|Subprefecture and commune|
Factory of the Société Française
|Region||Centre-Val de Loire|
|Canton||Vierzon-1 and 2|
|• Mayor (2008–2014)||Nicolas Sansu|
|Area1||74.5 km2 (28.8 sq mi)|
|• Density||530/km2 (1,400/sq mi)|
|Time zone||UTC+1 (CET)|
|• Summer (DST)||UTC+2 (CEST)|
|INSEE/Postal code||18279 /18100|
94–182 m (308–597 ft) |
(avg. 102 m or 335 ft)
1 French Land Register data, which excludes lakes, ponds, glaciers > 1 km2 (0.386 sq mi or 247 acres) and river estuaries.2 Population without double counting: residents of multiple communes (e.g., students and military personnel) only counted once.
A medium-sized town by the banks of the Cher River with some light industry and an area of forestry and farming to the north. It is situated some 33 kilometres (21 miles) northwest of Bourges, at the junction of the D2020, D2076 and the D918 roads.
Motorways encircle the town on three sides: the A85 and A71 on the north and east and the A20 on the north and west. Railways reached Vierzon in 1847 and a central SNCF hub, serving local and nation rail traffic, has been developed here ever since.
Little evidence remains of any pre-Roman occupation, and the Romans themselves didn’t leave much trace of their occupation. Not until 926, when a Benedictine monastery was built (on the site of the current Town Hall) are there any records. The monks came from the abbey of Deuvre, at Saint-Georges-sur-la-Prée, after the abbey was sacked by the Normans in 903. They brought with them the relics of St. Perpetua. These relics were again transferred to the church of Notre-Dame de Vierzon in 1807, where they remain today.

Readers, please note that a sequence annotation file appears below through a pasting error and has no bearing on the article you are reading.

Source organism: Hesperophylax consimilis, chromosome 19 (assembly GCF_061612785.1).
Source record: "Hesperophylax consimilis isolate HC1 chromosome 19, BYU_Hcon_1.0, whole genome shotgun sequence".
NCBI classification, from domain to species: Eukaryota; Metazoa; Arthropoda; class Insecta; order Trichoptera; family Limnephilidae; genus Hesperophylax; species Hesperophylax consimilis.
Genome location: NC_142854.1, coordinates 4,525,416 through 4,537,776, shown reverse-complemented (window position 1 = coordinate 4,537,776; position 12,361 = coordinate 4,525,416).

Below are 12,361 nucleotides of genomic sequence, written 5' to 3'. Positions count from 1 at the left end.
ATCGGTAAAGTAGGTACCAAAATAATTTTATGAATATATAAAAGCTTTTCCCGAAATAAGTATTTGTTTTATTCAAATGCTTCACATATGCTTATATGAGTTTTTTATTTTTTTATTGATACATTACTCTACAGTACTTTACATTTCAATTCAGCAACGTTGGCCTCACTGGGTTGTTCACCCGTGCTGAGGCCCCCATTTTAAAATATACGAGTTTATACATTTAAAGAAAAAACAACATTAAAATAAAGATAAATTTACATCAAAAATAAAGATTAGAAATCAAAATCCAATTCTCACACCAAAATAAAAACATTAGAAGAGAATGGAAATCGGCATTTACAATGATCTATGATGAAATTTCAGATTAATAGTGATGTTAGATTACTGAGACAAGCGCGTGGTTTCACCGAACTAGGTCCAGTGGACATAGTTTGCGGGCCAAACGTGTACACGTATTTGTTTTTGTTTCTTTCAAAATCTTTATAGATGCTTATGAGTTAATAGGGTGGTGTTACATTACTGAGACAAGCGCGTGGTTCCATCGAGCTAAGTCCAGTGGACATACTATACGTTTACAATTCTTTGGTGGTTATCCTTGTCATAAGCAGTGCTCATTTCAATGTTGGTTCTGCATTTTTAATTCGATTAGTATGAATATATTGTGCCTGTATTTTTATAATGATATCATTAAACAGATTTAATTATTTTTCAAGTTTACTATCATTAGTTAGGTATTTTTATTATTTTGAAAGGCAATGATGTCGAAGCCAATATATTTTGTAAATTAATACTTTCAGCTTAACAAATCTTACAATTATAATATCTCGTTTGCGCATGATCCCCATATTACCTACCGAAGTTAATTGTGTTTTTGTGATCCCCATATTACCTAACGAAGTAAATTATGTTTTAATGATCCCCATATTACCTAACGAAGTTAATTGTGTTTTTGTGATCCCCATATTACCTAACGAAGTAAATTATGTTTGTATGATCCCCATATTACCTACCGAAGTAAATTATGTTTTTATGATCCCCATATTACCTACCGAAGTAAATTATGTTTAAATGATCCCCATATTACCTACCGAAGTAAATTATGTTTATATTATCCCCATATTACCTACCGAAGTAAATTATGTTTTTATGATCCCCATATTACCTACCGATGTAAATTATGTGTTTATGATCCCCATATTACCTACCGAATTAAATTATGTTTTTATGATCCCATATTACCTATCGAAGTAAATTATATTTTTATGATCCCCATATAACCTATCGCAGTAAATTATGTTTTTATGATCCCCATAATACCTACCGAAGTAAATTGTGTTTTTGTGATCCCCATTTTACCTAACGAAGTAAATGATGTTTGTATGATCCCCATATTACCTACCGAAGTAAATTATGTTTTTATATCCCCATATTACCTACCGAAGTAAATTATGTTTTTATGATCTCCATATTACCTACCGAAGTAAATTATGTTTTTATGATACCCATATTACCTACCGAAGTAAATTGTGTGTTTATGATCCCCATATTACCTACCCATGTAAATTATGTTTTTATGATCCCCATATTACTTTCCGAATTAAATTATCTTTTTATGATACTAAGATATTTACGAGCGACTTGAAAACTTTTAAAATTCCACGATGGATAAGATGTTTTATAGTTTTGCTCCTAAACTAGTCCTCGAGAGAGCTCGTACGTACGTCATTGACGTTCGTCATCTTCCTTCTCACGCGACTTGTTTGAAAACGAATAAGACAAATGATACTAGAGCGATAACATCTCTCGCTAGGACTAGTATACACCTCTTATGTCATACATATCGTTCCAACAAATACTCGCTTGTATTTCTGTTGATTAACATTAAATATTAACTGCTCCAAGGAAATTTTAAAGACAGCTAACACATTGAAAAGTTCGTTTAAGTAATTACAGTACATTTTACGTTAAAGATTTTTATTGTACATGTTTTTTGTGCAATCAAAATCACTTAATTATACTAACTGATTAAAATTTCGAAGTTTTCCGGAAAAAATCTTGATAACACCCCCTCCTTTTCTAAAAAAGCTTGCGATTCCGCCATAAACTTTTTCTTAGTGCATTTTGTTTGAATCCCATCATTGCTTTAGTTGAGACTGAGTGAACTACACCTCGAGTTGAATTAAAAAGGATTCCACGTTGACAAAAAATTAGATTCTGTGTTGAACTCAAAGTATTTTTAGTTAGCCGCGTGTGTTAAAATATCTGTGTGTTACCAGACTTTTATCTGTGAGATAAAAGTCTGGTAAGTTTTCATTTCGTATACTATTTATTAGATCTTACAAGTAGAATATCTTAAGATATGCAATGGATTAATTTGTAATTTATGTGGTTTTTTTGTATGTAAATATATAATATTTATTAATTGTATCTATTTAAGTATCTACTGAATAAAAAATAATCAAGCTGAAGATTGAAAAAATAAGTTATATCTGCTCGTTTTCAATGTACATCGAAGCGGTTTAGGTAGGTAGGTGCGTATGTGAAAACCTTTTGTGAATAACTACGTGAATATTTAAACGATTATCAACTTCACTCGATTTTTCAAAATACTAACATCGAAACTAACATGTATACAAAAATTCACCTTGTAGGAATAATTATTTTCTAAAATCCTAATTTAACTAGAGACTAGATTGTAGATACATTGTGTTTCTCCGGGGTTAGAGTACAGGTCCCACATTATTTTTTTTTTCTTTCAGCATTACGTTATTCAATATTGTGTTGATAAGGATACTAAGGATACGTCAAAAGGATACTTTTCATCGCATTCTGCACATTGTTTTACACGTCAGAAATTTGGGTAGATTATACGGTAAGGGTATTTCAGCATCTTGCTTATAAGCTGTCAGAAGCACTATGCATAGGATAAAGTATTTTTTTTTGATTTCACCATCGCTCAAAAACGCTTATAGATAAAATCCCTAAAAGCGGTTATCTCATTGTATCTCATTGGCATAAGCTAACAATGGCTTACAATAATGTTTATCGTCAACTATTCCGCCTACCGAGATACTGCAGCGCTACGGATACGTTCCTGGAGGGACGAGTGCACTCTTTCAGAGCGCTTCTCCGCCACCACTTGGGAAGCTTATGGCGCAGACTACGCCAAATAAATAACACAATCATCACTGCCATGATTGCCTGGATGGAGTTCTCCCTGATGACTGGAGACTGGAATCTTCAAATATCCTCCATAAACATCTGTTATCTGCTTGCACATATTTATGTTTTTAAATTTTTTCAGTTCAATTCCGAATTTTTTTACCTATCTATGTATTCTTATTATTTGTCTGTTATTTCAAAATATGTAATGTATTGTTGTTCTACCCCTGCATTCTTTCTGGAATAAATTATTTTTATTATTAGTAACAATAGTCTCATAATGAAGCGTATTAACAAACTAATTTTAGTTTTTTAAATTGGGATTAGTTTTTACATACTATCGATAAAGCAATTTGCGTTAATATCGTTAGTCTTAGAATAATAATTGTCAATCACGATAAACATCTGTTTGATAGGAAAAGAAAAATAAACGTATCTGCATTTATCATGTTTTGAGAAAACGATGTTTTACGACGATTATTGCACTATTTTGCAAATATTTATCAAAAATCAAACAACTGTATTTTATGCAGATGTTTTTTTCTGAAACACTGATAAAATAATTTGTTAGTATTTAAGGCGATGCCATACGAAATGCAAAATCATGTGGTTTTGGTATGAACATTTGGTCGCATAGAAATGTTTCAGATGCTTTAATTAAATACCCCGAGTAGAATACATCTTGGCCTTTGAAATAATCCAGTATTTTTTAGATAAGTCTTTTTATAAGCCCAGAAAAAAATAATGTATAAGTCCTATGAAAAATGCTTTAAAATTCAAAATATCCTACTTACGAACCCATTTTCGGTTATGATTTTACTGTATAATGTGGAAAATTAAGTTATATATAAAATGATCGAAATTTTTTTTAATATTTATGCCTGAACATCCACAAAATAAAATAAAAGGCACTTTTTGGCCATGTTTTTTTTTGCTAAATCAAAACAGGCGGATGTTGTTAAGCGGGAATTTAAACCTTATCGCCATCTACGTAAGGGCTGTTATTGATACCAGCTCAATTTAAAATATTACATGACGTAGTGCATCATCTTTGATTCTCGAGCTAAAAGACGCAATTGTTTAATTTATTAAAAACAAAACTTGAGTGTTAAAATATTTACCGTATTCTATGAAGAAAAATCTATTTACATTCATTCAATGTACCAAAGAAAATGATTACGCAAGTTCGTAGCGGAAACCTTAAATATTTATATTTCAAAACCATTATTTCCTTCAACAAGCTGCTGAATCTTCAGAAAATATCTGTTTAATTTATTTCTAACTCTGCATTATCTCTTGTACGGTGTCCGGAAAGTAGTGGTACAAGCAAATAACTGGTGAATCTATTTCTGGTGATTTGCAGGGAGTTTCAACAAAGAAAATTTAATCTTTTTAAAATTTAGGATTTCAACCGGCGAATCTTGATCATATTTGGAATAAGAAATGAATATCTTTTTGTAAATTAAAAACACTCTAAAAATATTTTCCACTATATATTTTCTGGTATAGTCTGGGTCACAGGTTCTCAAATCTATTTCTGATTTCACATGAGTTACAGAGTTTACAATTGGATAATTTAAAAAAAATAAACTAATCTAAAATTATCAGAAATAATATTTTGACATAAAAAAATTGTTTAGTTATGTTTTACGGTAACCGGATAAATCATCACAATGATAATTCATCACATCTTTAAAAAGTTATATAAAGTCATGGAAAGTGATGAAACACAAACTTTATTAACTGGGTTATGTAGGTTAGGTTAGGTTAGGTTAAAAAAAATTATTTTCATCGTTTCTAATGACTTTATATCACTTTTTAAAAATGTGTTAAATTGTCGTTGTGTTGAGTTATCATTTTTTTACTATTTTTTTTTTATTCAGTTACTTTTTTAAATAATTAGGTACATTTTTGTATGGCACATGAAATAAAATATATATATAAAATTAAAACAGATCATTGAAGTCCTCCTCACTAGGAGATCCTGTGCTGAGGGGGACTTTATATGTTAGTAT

The Plantagenets, under Richard I Lionheart in 1196, and later Edward, the Black Prince, burned the town and took the castle. Bertrand du Guesclin drove the Plantagenets out in 1370 and restored Vierzon to the crown of France. It became a logistics centre for the armies of Joan of Arc.
Vierzon suffered during the wars of religion, but remained Catholic. The French Revolution of 1789 saw no major shocks except that the parish of Vierzon was divided into two communes: the urban part and the rural (Vierzon-Village), at the request of the rural inhabitants of the parish. In 1887, the part of town on the southern bank of the river was split into Vierzon-Bourgneuf. In 1937, following a public inquiry and a prefectoral decision, the four municipalities were united as one commune.
Vierzon has not been too troubled by more recent wars. In 1870-1871, a vanguard of Uhlan soldiers marched through the city but withdrew quickly. If Vierzon was spared by the First World War, it was sorely tried during World War II. The Cher river was the border that divided the city into two, the south of the city being in the "Free" French zone whilst the north was in the German-occupied area. In July 1944, a massive Allied bombardment destroyed a large portion of the city.
From the late 18th century until the middle of the twentieth century, the town became industrialised. Iron and steel farming tools were produced here, then glasswork and ceramics and later, agricultural machinery, notably tractors. With the demise of many factories in the town during the 1970s and 1980s, the unemployment rate was very high. This has since been reduced to the national average.
- The church dating from the twelfth century.
- The 18th-century château of La Noue.
- The 15th-century château of Chaillot.
- The manorhouse of La Gaillardière.
- Eugène Baudin (1853–1918), porcelain worker and left-wing politician was born here
- Félix Pyat (1810–89), politician and journalist, was born here in 1810.
- Édouard Vaillant (1840–1915), a politician, was born here.
Twin towns – Sister cities
Vierzon is twinned with:
|Wikimedia Commons has media related to Vierzon.|